Since office staffs process medical bills and reimbursements, many physicians donâ€™t know how much patients are paying for treatments and medications.
Since office staffs process medical bills and reimbursements, many physicians don’t know how much patients are paying for treatments and medications. That story tops this week’s PMD Critical List. Also making the list: The founder of the Texas Heart Institute passed away, mouth cancer diagnoses are often delayed due to dentist referrals, and burnout prevention tips for seasoned doctors.
• Many Physicians Unsure of Medical Costs (Albany Herald)
A worthwhile report about medicine American style: “The conventional wisdom is that many doctors are clueless about medical costs. That’s largely true because lots of doctors never see the bills and reimbursement transactions that are processed by their office staffs,” says a seasoned family doctor.
• When Doctors First Do Harm (The New York Times)
“Buried in a trove of documents released last summer is the revelation that CIA physicians played a central role in designing the agency’s post-Sept. 11 torture program,” according to this physician-law professor. “It’s urgent that American medicine sends a powerful, public message that there can be no place for its participation in the engineering of cruelty.”
• Doctors Parking Only! (News.com.au)
“The nation’s sickest patients and their families are paying up to 32 times more to park at public hospitals than the high-earning doctors who work there,” according to this peculiar news report from Australia. “I concede it fails to pass the fairness test,” says the president of the Australian Medical Association.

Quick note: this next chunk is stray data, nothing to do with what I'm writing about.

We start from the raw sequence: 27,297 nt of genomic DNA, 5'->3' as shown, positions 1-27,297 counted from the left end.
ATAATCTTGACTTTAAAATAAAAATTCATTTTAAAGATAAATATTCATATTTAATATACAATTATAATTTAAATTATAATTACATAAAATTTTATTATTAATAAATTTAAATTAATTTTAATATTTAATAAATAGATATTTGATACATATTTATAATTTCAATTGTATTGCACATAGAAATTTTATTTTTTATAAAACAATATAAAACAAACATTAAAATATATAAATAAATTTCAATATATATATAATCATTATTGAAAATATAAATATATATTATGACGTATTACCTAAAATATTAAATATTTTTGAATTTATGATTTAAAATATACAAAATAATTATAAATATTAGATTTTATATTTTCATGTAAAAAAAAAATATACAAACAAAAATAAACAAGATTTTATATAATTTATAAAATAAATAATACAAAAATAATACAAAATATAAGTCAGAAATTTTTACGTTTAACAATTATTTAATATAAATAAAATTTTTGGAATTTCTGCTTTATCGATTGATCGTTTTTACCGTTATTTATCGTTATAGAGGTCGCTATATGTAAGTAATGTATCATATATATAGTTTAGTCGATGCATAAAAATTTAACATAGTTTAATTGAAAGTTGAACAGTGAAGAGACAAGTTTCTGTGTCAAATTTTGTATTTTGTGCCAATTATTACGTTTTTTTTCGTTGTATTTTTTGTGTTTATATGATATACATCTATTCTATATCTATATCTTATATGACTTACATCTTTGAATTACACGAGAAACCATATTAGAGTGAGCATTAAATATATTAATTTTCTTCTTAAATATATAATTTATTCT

• Physicians in “Unique Position” to Fight Fat (AAFP.org)
“Obesity is at epidemic levels in the US, and family physicians are in a unique position to put a dent in the disease” according to the American Academy of Family Physicians. The doctor group is “challenging” its 125,000 members “to take five minutes to learn more about obesity and how to best engage with patients to discuss their weight.”
• Dr. Denton Cooley, Famed Heart Surgeon, RIP (Houston Chronicle)
A thoughtful and thorough obit by his hometown newspaper about a great American doctor, Denton Cooley, MD, who died at age 96. The “legendary founder of the Texas Heart Institute and arguably the most gifted heart surgeon of his time,” was still going into the office the week of his death.
• Where Marijuana Is the Doctor’s Orders, Will Insurers Pay? (The New York Times)
The matter is now getting “high” attention: “For businesses and insurers, a string of ballot victories this month for marijuana advocates are adding to an intensifying conundrum about the drug and issues such as insurance coverage, employee drug testing and workplace safety.”
• Dentist Referrals Could Delay Cancer Diagnosis (Express)
“People with suspected mouth cancer are having their diagnosis delayed because they are first referred to a dentist, British surgeons have warned. Writing in the British Journal of Oral and Maxillofacial Surgery, the doctors believe “around one in nine patients could have their diagnosis delayed due to the current guidance.”
Insightful profile from the nation’s most famous doctor group about a senior physician, who says to his medical contemporaries: “This phase of our life can be the sunrise, or it can be the sunset. It’s kind of up to us. Make it a sunrise.” Tips include: Part-time practice, learning to say “no,” staying fit, hanging around younger people.
• Hospital-Owned Physician Practices: A Win-Win or Lose-Lose? (Dotmed.com)
“Ideally these deals will be mutually beneficial, but that’s not always the case. It’s crucial for both physicians and hospital leadership to understand the potential pros and cons on both sides of these deals to increase the likelihood of success.” Here are some things to watch for.
• Doctors in Full Panic About New MACRA Rule (MedCityNews)
“Even if they don't know it yet, physician practices are going to be scrambling in the next 14 months, thanks to the phase-in of Medicare Access and CHIP Reauthorization Act of 2015 (MACRA) regulations. The problem is, half of US physicians have never heard of MACRA.”